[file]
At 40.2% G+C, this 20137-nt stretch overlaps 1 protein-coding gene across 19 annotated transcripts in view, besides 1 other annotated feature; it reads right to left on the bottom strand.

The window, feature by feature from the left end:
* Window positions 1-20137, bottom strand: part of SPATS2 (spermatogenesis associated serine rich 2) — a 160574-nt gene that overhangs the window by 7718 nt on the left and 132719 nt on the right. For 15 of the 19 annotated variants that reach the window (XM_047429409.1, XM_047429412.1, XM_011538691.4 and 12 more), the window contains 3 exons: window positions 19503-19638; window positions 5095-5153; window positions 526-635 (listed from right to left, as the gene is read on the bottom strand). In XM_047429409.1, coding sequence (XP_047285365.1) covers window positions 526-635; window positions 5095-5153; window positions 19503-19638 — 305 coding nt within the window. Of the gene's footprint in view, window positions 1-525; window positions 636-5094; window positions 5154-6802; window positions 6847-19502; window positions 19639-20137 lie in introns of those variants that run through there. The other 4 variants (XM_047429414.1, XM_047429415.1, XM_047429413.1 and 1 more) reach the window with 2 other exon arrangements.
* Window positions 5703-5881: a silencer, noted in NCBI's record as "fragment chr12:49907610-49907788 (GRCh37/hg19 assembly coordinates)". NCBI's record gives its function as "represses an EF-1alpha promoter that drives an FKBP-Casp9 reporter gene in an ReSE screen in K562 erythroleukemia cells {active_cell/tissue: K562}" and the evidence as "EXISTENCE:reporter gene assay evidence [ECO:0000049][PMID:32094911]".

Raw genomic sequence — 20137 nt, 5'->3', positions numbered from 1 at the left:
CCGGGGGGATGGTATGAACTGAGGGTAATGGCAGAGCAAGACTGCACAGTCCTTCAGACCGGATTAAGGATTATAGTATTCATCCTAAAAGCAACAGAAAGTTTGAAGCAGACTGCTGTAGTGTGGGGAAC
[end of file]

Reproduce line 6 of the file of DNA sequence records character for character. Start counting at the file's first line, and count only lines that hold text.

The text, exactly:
CCGGGGGGATGGTATGAACTGAGGGTAATGGCAGAGCAAGACTGCACAGTCCTTCAGACCGGATTAAGGATTATAGTATTCATCCTAAAAGCAACAGAAAGTTTGAAGCAGACTGCTGTAGTGTGGGGAAC